(CNN) -- Retired Florida State football coach Bobby Bowden revealed Tuesday that he was secretly treated for prostate cancer in 2007 while he was still coaching.
"I wasn't ashamed of it," Bowden said in an appearance on CNN explaining why he did not reveal the disease sooner. "I didn't want it to get out because I didn't want my opponents to use it against me."
He said other coaches would have used the information to steal recruits from the Florida State program that he led to two national championships, 12 conference championships and 28 consecutive bowl games on the way to amassing more than 300 wins. Bowden retired in 2009.
Bowden said he learned he had cancer after a routine examination by the Florida State team doctor, Kris Stowers. A few days after the exam, Stowers called and said a blood test had revealed a "little problem," said Bowden, who was 77 when he was diagnosed.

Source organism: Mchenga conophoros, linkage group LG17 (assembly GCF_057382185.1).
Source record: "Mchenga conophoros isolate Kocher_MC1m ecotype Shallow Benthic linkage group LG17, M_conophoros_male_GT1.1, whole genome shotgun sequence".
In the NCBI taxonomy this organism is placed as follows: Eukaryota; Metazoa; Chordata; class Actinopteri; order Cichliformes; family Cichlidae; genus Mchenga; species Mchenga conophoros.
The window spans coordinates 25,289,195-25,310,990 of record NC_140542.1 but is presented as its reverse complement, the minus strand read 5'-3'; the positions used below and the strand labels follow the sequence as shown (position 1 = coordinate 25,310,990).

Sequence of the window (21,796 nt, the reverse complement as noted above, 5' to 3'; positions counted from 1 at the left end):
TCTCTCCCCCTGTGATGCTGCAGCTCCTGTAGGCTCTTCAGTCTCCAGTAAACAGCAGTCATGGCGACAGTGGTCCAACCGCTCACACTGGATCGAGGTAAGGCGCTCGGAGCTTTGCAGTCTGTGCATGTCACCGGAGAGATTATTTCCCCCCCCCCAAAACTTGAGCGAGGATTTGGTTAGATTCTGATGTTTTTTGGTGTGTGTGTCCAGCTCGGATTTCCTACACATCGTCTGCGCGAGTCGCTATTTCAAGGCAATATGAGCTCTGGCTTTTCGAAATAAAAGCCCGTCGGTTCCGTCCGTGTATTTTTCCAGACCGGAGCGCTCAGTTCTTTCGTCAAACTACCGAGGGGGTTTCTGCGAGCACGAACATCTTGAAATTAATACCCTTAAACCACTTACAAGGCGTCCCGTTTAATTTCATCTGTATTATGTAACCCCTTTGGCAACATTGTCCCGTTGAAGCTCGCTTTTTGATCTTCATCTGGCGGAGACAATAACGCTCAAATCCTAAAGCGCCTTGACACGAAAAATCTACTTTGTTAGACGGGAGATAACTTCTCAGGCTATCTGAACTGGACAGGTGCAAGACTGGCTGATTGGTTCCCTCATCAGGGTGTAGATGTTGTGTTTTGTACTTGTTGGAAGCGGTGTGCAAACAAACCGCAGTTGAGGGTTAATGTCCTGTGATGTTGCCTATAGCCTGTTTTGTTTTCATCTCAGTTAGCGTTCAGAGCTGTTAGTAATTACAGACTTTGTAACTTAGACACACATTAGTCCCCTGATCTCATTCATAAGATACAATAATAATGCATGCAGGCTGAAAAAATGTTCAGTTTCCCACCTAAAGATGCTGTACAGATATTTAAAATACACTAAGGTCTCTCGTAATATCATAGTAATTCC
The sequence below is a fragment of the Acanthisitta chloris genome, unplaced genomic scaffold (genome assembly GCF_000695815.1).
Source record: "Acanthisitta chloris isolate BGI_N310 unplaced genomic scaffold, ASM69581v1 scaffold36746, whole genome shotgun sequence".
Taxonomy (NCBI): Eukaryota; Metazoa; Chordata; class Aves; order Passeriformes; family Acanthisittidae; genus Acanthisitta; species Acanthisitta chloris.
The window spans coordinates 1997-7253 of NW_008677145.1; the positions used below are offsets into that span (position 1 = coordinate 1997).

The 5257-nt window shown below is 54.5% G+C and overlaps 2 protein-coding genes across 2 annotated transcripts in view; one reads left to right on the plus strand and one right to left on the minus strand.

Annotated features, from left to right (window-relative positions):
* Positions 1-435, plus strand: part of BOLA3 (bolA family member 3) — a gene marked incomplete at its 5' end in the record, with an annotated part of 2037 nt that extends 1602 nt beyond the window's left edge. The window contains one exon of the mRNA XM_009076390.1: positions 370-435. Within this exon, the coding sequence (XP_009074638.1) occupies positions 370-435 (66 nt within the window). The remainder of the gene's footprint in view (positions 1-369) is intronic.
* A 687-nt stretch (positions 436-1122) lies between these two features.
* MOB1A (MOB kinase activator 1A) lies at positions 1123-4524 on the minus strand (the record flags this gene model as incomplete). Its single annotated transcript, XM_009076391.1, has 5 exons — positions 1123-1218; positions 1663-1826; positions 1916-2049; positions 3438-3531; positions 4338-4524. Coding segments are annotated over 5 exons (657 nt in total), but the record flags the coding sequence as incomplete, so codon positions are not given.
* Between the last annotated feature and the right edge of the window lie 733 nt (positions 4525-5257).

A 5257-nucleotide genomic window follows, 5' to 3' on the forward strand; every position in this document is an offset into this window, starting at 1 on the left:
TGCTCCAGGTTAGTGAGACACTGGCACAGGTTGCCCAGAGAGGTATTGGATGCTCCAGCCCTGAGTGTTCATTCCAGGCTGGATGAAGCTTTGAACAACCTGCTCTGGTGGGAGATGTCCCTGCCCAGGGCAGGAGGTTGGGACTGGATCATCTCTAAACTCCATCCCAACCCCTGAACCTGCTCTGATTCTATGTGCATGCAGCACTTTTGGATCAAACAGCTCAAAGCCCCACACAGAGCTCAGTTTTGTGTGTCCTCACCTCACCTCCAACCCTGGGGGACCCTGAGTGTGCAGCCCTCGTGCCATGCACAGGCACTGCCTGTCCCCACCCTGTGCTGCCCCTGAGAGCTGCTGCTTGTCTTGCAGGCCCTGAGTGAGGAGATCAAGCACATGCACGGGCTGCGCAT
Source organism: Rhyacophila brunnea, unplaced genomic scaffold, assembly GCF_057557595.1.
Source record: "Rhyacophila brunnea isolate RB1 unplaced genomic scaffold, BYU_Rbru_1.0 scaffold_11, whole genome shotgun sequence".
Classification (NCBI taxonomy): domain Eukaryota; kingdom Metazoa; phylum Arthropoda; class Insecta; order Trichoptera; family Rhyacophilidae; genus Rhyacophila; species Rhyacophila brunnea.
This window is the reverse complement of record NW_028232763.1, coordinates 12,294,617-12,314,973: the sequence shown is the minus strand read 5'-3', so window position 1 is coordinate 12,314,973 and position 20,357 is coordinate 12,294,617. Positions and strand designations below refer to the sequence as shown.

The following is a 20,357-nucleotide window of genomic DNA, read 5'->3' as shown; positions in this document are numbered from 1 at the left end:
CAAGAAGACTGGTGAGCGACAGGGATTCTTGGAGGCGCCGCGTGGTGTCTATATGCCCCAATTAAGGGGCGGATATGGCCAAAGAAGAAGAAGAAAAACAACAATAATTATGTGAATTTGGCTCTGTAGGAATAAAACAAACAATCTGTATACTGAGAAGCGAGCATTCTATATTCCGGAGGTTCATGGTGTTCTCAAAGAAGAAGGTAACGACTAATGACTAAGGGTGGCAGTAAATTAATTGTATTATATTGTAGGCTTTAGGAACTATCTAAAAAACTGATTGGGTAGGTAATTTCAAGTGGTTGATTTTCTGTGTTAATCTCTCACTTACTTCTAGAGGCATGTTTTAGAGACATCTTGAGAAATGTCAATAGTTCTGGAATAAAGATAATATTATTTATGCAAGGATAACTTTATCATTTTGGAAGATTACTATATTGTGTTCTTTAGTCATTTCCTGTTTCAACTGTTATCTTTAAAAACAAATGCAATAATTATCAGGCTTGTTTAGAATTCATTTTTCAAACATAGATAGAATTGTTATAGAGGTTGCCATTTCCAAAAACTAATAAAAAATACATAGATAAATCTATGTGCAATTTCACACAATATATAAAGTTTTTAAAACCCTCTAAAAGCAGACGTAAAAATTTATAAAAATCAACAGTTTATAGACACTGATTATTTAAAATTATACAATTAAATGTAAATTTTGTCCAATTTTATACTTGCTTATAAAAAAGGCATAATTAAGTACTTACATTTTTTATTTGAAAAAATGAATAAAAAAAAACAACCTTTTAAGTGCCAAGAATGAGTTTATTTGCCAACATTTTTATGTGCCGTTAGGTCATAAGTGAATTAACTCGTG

Stowers quickly arranged a clandestine visit to a urologist Bowden once coached.
"Then he said, 'Bring your wife,'" Bowden said. "That scared me."
In a USA Today interview, the doctor, Joe Camps, said he treated Bowden under an assumed identity in a midnight operation at a Florida hospital.
"But I am absolutely stunned this has remained secret for so long," the newspaper quoted Camps as saying.
Bowden had small radioactive pellets surgically implanted in his prostate to kill the cancer cells and is now cancer free, according to the USA Today story.
Bowden made the revelation during Prostate Cancer Awareness Month as part of his affiliation with On the Line, a prostate cancer awareness program.
He urged men to talk with their doctors about being tested for the disease.
About one in every six men will be diagnosed with prostate cancer, according to the American Cancer Society.